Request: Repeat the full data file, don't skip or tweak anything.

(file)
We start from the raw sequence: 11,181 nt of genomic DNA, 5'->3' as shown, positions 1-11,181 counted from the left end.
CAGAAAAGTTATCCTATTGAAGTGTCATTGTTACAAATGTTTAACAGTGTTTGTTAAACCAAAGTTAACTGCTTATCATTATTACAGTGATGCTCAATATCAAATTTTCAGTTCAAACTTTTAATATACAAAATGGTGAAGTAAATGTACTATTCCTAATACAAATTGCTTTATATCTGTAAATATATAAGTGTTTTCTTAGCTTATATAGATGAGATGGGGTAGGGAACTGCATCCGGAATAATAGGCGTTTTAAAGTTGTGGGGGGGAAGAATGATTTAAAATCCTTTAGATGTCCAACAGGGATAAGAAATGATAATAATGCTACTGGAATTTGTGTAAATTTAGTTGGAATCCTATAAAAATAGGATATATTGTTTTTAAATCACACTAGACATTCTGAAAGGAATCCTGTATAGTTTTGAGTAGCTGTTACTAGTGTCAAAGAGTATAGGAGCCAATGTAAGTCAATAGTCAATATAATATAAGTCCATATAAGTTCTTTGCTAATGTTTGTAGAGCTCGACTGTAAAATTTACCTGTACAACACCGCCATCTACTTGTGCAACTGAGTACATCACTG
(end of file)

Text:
We start from the raw sequence: 11,181 nt of genomic DNA, 5'->3' as shown, positions 1-11,181 counted from the left end.
CAGAAAAGTTATCCTATTGAAGTGTCATTGTTACAAATGTTTAACAGTGTTTGTTAAACCAAAGTTAACTGCTTATCATTATTACAGTGATGCTCAATATCAAATTTTCAGTTCAAACTTTTAATATACAAAATGGTGAAGTAAATGTACTATTCCTAATACAAATTGCTTTATATCTGTAAATATATAAGTGTTTTCTTAGCTTATATAGATGAGATGGGGTAGGGAACTGCATCCGGAATAATAGGCGTTTTAAAGTTGTGGGGGGGAAGAATGATTTAAAATCCTTTAGATGTCCAACAGGGATAAGAAATGATAATAATGCTACTGGAATTTGTGTAAATTTAGTTGGAATCCTATAAAAATAGGATATATTGTTTTTAAATCACACTAGACATTCTGAAAGGAATCCTGTATAGTTTTGAGTAGCTGTTACTAGTGTCAAAGAGTATAGGAGCCAATGTAAGTCAATAGTCAATATAATATAAGTCCATATAAGTTCTTTGCTAATGTTTGTAGAGCTCGACTGTAAAATTTACCTGTACAACACCGCCATCTACTTGTGCAACTGAGTACATCACTG